Now that we have created a simple table view example we can look at extending our code to change the cell style. In so doing we will make use of the image and detailed text properties of the cell object to add images and subtitles to each row of the view. The first step is to add an image to the resources of our project. If you already have an image file that is suitable for this purpose feel free to use it in this example. Alternatively, we can pick up an image from the Mac OS X system on which Xcode is running (for example, a search for apple.png in a Finder window will provide a good example file). To add an image file to the application resources, locate the image file in a Finder window and then drag and drop it onto the Supporting Files item in the Xcode project navigator panel. In the resulting configuration window accept the default settings.

Now that the image is included in the project resources it is time to add some code to the cellForRowAtIndexPath method in the TableExampleViewCrontoller.m file. All we need to do in this file is add some code to create a UIImage object from the image file and assign it to the imageView property of the cell object. With these changes made, the method should read as follows:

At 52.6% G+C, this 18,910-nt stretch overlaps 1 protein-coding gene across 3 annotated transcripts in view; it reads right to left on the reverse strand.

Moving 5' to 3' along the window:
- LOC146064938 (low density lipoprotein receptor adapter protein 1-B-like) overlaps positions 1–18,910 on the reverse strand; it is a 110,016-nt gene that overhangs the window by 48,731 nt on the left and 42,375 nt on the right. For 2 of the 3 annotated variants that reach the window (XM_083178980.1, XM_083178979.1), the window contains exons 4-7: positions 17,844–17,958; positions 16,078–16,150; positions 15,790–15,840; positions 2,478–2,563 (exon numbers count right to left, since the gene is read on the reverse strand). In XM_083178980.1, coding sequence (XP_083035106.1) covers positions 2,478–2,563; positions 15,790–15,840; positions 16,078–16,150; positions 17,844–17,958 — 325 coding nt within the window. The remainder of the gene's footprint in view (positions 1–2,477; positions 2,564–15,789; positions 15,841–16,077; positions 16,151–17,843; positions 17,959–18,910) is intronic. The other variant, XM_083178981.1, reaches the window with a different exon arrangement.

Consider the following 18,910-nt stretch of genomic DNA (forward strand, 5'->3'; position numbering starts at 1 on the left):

// Customize the appearance of table view cells.
- (UITableViewCell *)tableView:(UITableView *)tableView 
cellForRowAtIndexPath:(NSIndexPath *)indexPath 
{
    static NSString *CellIdentifier = @"Cell";
    UITableViewCell *cell = [tableView
     dequeueReusableCellWithIdentifier:CellIdentifier];
    if (cell == nil) {
        cell = [[[UITableViewCell alloc]
            initWithStyle:UITableViewCellStyleSubtitle
            reuseIdentifier:CellIdentifier] autorelease];
    }
    // Configure the cell.
    UIImage *cellImage = [UIImage imageNamed:@"apple.png"];
    cell.imageView.image = cellImage;
    cell.textLabel.text = [self.colorNames 
       objectAtIndex: [indexPath row]];
    return cell;
}